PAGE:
Public Benefits, Private Benefits

Andrew Sullivan quotes an LA Times piece today that says average retirement benefits for California public sector workers are "now valued at more than $1.2 million. The taxpayers who pay for those retirement benefits have an average of $60,000 saved for their own retirement." Then he asks this:

California is a state where citizens can legislate at the ballot box. How long will they tolerate public employees more than $1 million richer in retirement benefits than they are?

I don't want to dismiss this concern. Public sector retirement benefits are generally pretty good, pension accounts are underfunded, and there are clearly some abuses in the system — prime among them the practice of piling on overtime in your last 12 months because pension benefits are calculated only on your final year's income. But you still have to compare apples to apples. Here are three things to keep in mind:

  • An average American one-earner couple planning to retire in ten years has Social Security and Medicare benefits worth about $900,000 (interpolated from data here). So the average Californian probably has roughly $960,000 in retirement benefits compared to $1.2 million for public sector workers. That's still a sizeable difference, but nowhere near what the LAT article suggests. (Control for education levels etc. and the difference would probably come down even further.)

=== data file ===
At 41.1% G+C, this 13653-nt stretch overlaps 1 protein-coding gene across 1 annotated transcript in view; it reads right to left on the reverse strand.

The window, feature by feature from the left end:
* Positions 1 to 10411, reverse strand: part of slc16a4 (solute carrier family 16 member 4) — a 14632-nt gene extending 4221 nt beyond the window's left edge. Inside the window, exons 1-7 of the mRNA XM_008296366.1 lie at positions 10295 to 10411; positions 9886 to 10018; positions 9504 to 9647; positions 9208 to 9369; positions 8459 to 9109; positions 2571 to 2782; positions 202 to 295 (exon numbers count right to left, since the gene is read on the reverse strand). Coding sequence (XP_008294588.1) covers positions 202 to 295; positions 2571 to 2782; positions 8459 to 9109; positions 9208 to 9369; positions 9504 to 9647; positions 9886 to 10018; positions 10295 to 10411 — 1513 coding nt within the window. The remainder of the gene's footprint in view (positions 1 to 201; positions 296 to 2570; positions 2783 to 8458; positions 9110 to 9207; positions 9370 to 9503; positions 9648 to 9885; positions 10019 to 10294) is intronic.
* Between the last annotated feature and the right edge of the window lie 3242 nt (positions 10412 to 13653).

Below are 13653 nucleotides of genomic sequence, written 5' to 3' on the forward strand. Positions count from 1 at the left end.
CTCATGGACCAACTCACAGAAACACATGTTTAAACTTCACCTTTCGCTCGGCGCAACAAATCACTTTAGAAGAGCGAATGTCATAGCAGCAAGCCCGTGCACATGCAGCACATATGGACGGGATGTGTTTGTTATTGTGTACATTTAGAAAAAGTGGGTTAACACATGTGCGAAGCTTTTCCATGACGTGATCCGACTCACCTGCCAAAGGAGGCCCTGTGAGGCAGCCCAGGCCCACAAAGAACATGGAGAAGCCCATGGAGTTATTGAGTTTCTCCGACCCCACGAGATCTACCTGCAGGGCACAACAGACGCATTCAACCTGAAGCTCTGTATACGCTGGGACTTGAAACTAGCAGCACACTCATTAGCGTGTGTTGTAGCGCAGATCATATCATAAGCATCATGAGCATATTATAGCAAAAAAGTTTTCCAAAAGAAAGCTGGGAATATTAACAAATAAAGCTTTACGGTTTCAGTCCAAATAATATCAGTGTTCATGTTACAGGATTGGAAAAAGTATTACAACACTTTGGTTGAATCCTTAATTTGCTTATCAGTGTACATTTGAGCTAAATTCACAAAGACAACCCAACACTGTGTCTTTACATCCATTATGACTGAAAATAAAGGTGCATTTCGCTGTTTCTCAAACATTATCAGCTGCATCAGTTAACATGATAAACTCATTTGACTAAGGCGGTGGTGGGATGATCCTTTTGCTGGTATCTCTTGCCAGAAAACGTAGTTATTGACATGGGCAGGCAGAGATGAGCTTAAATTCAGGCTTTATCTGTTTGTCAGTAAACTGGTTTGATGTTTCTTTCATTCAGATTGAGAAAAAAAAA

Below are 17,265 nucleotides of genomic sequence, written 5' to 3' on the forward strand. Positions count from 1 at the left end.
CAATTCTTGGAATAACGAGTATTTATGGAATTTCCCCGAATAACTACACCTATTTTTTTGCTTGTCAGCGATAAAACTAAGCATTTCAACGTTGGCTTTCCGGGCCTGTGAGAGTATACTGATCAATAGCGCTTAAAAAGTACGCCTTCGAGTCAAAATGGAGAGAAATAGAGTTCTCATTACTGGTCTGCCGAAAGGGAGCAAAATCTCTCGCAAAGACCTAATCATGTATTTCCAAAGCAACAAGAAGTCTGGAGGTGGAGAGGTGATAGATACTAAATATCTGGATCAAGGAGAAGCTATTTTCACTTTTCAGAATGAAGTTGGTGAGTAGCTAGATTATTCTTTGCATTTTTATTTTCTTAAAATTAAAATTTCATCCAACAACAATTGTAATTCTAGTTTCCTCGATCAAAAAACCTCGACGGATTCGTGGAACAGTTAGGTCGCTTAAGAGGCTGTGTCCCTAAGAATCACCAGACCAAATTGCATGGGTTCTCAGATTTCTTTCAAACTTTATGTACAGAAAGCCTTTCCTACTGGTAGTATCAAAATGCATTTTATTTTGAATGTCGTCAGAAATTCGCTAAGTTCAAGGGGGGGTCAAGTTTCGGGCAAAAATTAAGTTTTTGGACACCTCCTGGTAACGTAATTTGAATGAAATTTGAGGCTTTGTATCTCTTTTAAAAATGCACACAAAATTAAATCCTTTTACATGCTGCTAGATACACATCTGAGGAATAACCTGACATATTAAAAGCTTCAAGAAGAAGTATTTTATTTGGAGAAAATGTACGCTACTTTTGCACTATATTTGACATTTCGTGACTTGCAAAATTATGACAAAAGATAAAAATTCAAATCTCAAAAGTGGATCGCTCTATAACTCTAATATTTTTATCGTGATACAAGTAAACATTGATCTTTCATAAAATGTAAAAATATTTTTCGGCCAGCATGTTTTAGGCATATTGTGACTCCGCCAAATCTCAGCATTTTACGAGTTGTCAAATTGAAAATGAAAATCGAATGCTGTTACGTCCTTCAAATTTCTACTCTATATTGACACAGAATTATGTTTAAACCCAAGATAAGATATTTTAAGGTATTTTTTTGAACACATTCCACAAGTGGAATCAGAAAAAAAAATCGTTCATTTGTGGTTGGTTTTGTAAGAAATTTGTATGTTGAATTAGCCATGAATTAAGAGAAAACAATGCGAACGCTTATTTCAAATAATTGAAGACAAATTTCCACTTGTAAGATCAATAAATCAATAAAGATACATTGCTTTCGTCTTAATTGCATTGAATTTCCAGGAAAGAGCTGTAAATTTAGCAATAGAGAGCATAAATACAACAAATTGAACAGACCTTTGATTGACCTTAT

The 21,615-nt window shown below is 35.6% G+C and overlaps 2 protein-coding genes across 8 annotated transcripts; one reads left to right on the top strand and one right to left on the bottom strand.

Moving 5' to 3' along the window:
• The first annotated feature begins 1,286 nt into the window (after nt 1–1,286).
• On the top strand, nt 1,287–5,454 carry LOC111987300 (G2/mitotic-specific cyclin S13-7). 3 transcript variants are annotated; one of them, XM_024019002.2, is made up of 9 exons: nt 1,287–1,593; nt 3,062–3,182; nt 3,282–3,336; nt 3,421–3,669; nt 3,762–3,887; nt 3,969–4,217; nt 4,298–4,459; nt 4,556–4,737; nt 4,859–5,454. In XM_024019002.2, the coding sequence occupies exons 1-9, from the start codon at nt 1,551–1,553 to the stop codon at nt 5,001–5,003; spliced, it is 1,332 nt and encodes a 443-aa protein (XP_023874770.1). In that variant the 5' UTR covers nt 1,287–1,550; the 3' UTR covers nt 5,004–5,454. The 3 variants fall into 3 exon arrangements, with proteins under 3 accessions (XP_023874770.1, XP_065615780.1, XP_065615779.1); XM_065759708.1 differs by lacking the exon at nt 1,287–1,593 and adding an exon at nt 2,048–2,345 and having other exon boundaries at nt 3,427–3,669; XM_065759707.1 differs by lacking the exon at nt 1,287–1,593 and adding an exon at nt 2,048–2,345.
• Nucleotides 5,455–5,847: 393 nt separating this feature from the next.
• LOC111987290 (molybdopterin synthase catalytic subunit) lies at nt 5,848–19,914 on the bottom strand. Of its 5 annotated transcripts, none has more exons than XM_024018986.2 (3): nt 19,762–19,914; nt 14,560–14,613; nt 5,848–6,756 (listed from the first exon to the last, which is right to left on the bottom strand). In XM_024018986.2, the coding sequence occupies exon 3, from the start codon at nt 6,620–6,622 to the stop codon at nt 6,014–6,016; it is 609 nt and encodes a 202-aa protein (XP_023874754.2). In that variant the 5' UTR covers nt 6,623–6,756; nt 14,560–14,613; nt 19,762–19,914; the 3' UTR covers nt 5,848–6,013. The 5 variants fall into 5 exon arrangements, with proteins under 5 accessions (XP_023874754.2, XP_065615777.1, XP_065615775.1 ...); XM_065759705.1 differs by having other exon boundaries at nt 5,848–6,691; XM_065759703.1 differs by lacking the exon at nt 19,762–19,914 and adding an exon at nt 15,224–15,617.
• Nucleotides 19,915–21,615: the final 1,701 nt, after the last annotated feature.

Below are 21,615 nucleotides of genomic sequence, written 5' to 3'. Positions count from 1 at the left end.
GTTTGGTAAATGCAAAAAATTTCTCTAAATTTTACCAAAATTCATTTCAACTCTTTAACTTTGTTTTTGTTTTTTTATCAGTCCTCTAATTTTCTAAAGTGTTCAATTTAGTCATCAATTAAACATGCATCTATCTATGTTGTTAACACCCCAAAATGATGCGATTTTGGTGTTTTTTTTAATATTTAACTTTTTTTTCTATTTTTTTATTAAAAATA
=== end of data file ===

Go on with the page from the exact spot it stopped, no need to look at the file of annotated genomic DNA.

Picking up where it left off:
• Average public sector benefits are heavily skewed by the very generous retirement plans for public safety workers. These benefits may or may not be defensible, but cops and firefighters aren't the ones that politicians usually point to when they complain about this stuff. Your average worker in the county clerk's office probably has benefits well under that $1.2 million figure.
  • Pension accounts are indeed underfunded, but some of that is simply an artifact of the 2008 financial collapse. Pension funds always look bad during economic downturns, and they look better when the economy recovers. So take the astronomical figures that are tossed around on pension underfunding with a grain of salt.

There's no question that public sector pensions are a political problem, or that they've been mismanaged for years. (Private sector pensions too.) At the same time, keep in mind that there's only so much that Californians can do about it, ballot box or no ballot box. Even the voters aren't allowed to unilaterally abrogate contracts, so they can't just vote to slash benefits for public workers that were agreed to long ago. Like everything else, this is going to get settled via long, grinding negotiations, not a ballot box revolution.

UPDATE: Social Security and Medicare benefit levels revised to use the latest data from the Urban Institute.

Healthcare and the Culture Wars

Ross Douthat analyzes the political divide in America: